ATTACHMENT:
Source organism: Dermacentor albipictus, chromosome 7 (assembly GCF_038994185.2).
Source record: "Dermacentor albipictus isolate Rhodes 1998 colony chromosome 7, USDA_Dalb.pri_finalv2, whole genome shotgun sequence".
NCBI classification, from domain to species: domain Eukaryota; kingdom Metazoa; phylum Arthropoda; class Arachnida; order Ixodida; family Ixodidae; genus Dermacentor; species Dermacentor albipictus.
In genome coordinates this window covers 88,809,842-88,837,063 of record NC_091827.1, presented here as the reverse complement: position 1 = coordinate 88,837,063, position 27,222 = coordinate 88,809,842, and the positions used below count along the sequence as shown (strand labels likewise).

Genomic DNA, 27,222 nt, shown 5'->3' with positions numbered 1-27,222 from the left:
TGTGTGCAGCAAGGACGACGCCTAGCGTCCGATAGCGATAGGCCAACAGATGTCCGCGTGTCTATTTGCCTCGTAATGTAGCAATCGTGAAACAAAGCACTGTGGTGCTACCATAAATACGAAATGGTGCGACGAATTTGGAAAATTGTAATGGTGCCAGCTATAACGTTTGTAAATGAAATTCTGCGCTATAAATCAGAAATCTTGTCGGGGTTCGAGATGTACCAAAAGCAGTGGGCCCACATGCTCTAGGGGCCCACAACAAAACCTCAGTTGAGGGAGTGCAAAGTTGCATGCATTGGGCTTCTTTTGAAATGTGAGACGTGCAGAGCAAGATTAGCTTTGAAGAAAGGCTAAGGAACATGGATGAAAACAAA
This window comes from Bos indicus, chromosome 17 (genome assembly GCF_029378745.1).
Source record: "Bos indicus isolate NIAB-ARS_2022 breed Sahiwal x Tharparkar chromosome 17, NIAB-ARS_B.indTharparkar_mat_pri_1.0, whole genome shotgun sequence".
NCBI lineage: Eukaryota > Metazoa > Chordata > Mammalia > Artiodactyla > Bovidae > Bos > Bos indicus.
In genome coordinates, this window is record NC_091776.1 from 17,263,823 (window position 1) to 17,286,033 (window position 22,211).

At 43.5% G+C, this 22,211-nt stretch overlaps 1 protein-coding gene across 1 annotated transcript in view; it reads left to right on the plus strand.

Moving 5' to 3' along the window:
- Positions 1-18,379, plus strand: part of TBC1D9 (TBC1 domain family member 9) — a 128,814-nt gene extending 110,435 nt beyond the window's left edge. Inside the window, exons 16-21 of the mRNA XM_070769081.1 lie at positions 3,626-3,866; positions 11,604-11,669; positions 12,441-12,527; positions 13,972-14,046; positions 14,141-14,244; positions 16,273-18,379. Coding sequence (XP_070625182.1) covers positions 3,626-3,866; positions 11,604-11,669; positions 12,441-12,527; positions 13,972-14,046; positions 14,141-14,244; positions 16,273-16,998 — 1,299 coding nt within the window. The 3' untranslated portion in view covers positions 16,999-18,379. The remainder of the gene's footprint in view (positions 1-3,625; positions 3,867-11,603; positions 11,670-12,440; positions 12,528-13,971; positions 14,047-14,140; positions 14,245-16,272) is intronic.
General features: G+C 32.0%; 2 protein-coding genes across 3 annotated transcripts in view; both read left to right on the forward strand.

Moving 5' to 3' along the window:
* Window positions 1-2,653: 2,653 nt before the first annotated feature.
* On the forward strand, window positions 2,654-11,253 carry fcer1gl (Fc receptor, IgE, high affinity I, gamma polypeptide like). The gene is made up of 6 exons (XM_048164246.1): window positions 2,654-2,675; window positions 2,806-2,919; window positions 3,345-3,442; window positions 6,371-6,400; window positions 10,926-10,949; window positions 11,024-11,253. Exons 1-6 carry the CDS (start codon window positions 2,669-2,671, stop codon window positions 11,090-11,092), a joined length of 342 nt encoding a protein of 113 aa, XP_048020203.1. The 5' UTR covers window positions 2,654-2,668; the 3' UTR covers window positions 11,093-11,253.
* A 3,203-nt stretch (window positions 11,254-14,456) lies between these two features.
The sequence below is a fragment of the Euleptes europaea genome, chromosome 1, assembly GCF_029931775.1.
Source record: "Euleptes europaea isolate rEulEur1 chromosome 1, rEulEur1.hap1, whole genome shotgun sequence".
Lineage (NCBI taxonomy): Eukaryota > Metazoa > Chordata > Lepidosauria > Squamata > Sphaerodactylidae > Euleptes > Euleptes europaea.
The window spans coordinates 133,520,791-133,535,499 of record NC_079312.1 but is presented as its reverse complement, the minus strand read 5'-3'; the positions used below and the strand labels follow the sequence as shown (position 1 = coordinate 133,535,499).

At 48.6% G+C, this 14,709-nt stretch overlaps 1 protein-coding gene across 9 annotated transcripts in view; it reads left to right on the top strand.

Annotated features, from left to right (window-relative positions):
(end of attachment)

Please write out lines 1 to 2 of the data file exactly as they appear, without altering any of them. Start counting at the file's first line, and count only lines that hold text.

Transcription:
Source organism: Dermacentor albipictus, chromosome 7 (assembly GCF_038994185.2).
Source record: "Dermacentor albipictus isolate Rhodes 1998 colony chromosome 7, USDA_Dalb.pri_finalv2, whole genome shotgun sequence".